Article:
Car Show Capsule: 1956 Lincoln Premiere: Roses Are Red, Lincolns Are Wisteria

(first posted 11/21/2012)    While there’s no doubt summer’s over, I still have quite a cache of car show pics to keep you entertained throughout the long winter ahead. To wit: How about a colorful 1956 Lincoln Premiere hardtop?

I saw this sharp Lincoln last July at one of the North Park Mall cruise-ins. It was a late arrival, and I waited patiently for the crowd surrounding it to disperse so I could get some good shots for you CCers. I have always had a thing for unusual color schemes, and this Lincoln was amazing! Most ’56 Lincolns were quite colorful, with an available color palette of various pinks, corals, yellows and aquas. This one’s finished in Wisteria, an actual 1956 factory color, and its interior is every bit as bright and cheerful as the exterior. Premiere models featured three-tone interior schemes, including the black/white/wisteria  combination shown above.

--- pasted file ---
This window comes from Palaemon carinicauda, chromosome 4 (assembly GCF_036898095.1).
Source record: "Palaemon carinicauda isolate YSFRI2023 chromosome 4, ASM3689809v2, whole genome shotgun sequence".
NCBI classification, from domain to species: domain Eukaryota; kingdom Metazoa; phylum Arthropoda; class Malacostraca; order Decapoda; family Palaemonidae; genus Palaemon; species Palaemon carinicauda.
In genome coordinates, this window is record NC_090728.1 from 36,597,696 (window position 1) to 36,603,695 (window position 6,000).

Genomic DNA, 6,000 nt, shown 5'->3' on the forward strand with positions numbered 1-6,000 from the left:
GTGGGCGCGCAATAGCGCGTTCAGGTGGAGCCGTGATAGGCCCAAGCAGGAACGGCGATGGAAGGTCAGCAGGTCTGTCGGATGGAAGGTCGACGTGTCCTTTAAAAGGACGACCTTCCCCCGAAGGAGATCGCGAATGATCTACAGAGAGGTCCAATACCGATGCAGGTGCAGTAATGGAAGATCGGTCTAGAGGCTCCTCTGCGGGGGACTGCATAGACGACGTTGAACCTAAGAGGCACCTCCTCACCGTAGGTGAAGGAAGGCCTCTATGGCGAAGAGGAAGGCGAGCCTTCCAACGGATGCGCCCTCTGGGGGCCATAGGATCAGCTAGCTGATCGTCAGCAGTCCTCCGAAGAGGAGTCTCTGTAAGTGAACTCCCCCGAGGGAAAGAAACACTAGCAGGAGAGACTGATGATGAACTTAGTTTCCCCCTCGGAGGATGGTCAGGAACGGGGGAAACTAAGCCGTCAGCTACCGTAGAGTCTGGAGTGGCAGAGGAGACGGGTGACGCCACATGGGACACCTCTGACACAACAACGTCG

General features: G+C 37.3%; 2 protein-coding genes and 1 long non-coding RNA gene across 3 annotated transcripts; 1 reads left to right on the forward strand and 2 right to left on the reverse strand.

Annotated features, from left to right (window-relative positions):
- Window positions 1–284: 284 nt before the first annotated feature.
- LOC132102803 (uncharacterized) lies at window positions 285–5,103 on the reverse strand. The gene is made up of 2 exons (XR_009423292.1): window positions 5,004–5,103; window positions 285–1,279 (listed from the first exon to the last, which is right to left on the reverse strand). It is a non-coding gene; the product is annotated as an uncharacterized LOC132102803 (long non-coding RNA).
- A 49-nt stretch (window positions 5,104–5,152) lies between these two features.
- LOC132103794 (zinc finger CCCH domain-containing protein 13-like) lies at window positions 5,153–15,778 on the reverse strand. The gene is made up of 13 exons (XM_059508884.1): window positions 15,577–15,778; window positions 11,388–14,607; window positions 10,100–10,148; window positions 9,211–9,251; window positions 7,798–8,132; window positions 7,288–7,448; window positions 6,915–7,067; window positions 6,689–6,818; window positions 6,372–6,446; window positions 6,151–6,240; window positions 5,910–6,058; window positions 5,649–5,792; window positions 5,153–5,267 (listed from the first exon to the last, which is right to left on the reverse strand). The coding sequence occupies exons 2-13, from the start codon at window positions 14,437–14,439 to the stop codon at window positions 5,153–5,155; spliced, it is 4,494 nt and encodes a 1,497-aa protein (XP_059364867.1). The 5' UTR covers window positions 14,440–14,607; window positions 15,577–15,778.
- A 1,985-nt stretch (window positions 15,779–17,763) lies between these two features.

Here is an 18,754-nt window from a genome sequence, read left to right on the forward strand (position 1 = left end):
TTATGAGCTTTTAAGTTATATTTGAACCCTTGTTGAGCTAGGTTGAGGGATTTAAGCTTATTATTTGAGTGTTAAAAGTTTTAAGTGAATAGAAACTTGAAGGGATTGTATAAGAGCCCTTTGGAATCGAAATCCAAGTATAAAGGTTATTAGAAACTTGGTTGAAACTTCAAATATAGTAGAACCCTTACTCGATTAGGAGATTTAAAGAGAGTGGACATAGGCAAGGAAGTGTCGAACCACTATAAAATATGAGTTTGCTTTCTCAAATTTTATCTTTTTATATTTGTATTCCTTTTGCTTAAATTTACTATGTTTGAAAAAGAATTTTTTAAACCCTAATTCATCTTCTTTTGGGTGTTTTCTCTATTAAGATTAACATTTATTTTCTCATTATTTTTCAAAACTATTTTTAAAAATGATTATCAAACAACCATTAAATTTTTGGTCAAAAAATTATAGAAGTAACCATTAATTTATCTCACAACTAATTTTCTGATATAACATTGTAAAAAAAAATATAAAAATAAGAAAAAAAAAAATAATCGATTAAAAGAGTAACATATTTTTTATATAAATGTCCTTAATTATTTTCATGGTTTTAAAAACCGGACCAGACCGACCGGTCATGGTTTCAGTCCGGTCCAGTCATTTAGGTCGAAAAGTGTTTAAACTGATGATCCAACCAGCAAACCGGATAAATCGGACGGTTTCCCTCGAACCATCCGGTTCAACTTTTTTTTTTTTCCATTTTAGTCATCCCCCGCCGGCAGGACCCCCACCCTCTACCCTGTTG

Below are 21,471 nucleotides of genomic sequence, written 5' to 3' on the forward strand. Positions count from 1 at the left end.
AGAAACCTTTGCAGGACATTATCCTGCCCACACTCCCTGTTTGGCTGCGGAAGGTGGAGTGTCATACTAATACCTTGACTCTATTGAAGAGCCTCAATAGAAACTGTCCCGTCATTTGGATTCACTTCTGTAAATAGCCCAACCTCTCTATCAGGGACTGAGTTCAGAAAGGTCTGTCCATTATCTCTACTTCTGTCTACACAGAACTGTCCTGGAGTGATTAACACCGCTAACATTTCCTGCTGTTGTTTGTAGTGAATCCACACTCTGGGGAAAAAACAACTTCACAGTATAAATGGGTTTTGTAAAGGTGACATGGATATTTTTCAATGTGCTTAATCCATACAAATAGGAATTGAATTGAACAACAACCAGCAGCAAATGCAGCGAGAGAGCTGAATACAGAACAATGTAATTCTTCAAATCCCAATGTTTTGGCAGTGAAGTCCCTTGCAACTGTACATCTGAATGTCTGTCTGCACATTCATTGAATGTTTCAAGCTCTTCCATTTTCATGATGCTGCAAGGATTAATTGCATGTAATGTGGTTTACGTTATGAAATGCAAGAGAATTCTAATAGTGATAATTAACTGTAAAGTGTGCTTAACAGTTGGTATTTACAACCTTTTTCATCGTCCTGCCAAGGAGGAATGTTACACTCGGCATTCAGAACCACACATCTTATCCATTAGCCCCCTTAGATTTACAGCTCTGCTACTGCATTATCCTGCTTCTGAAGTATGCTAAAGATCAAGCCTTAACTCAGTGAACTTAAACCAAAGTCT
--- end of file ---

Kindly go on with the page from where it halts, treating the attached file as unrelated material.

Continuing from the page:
The 1956 Lincolns were longer, lower and wider than ever, and sported spiffy, all-new bodywork. It was clear that unlike the 1952-55 “Road Race” Lincolns, these were more than dressed-up, longer-wheelbase Mercurys. The Capri was the ‘standard’ Lincoln, and the Premiere represented the top of the line. In addition to a slightly flossier interior, Premiere buyers got power windows and a four-way power front seat as standard equipment.  A 368 cu in, 300-hp V8 engine, breathing through a four-barrel Carter carb, powered both models.

Also standard was Turbo-Drive automatic transmission, which had replaced the GM-sourced Hydra-Matic in 1955. The newly home-grown automatic utilized a torque converter with three planetary gears. Like many ’50s automatics, its primary mission was smooth, unhurried operation (after all, this was a luxury car). It did offer lower-gear starts for speedier takeoffs when the go-pedal was floored.

Our featured car, priced new at a princely $4,601, is one of 19,619 Premiere hardtop coupes built for 1956. Interestingly, the Premiere hardtop was the best-selling 1956 Lincoln, outselling the four-door sedan by about 150 units.

Despite sprouting fins that looked slightly tacked on, the 1957 Lincolns retained much of the cohesive design of their predecessors. But come 1958, the gigantic and boxy all-new Continental Mark IIIs and Lincolns would take Ford’s luxury make in a totally different–and perhaps questionable–direction.